As head of OIRA, Sunstein was criticized by progressive consumer groups because he tended to side with large firms more often than not. Although in favor of a balanced cost-benefit approach to regulation, he also was and is in favor of a light regulatory touch.
His work as a scholar is very illuminating. He is the co-author with economist Richard Thaler of “Nudge”, the bible of behavioral economics as applied to regulation and public intervention. He has a recent paper summarizing his initiatives in a behavioral direction during his tenure at OIRA. His concern with transparency and making life easy for consumers is to be praised. However, in this same paper one can see how he easily bends in favor of big business (and big politicians or their families), as when he extols the virtues of what he exaggeratedly calls “public-private partnerships” like the initiative between Wal Mart and Michelle Obama against child obesity.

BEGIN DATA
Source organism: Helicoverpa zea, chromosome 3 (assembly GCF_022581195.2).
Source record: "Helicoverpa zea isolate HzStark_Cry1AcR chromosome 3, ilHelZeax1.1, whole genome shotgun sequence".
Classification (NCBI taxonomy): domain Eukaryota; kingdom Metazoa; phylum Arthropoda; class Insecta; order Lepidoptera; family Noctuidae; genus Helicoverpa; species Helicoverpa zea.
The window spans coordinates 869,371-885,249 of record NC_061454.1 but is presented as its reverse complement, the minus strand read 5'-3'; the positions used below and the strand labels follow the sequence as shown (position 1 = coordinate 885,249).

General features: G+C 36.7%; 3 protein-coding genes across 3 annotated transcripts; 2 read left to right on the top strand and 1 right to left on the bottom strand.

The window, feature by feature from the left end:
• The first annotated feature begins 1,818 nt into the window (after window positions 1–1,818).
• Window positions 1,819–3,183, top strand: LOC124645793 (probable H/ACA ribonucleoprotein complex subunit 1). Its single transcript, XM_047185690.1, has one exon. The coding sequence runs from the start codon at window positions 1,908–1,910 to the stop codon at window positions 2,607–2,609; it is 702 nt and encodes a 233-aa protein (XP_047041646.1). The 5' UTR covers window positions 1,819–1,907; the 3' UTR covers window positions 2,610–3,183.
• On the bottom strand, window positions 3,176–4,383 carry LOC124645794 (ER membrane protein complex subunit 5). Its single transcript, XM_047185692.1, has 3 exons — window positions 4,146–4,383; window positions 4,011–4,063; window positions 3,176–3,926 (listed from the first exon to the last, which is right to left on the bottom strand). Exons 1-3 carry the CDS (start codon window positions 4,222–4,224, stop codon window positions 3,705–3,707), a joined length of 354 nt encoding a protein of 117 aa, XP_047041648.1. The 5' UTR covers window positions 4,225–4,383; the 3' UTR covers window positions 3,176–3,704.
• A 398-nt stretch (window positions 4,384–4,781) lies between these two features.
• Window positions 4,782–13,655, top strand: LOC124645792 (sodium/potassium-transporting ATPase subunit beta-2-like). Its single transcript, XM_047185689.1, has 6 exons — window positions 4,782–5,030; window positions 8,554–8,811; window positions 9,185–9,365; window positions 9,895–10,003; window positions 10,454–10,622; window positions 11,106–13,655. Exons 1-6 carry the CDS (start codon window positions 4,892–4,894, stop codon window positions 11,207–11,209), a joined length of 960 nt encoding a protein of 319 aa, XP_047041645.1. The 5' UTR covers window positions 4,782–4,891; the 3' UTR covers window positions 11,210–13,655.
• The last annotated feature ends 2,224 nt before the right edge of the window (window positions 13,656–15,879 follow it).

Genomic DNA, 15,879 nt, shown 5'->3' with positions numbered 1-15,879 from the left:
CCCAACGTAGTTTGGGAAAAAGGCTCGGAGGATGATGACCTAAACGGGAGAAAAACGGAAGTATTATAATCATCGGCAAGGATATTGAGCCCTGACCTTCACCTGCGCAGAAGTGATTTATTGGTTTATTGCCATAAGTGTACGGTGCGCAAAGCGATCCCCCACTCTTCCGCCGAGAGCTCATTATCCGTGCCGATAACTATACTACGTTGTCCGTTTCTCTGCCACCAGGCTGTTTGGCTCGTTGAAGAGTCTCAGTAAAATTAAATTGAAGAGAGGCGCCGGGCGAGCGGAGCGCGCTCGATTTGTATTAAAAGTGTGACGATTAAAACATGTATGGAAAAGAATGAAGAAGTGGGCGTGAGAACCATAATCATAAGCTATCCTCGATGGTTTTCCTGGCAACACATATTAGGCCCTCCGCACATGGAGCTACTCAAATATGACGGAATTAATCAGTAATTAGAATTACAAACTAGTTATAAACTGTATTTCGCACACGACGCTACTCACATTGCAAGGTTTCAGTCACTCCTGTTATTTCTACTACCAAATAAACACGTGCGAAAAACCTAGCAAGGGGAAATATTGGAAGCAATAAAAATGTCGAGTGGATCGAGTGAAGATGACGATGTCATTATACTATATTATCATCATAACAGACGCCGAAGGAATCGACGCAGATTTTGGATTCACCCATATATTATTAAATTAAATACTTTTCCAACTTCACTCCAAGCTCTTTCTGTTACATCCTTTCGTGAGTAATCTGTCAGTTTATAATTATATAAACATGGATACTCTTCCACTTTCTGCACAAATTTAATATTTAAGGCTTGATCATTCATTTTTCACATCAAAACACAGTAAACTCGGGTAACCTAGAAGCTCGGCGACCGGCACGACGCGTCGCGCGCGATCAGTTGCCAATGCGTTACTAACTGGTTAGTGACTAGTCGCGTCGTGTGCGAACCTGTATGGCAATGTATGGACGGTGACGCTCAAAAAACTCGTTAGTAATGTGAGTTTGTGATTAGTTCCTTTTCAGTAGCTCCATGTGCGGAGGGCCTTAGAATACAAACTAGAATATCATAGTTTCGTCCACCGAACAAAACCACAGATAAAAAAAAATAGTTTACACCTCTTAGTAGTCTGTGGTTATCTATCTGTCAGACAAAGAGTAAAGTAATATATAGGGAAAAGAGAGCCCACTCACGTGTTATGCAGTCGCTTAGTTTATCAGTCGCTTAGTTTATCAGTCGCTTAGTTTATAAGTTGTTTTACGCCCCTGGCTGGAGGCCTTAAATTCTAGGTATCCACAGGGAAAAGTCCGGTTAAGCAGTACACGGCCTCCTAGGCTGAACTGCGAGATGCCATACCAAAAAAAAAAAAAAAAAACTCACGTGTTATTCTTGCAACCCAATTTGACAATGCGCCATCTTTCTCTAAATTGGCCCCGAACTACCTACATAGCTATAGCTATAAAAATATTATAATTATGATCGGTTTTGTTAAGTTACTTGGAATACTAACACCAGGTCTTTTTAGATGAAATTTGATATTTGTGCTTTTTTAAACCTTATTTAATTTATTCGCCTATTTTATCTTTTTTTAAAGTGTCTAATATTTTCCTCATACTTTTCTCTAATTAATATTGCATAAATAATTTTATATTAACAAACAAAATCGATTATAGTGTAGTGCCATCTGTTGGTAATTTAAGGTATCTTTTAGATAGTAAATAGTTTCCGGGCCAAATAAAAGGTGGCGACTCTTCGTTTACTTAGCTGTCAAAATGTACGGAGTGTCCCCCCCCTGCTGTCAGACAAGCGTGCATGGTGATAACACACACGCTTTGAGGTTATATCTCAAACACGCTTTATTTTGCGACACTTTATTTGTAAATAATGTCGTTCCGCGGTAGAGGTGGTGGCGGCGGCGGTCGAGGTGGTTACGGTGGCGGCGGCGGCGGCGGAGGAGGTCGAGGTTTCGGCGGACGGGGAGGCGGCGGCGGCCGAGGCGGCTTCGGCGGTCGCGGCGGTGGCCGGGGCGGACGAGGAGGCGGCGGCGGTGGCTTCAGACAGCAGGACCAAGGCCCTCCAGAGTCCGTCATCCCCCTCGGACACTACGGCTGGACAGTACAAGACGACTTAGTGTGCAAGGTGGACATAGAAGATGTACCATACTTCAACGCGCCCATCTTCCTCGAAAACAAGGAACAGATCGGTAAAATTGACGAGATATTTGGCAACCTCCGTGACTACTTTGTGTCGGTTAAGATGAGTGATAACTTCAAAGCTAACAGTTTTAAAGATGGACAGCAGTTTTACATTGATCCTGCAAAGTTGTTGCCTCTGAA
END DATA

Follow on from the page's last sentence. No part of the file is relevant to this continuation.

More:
Prior to his experience in the administration, Sunstein was involved in a very interesting controversy with social psychologist Paul Slovic and other scholars, about the role of expert independent agencies in regulation, with Sunstein in favor of an important role for them and his critics in favor of constraining this role. Actually, the role of OIRA not only in this administration, but also in Republican administrations since the Reagan era, has been seen not as coordinating regulation with a cost-benefit approach in mind (something for which the presidency is not necessarily well equipped, as explained in this fascinating paper), but to make sure that regulation responded to the political (and fund-raising) priorities of presidents, as suggested by this article in the Huffington Post.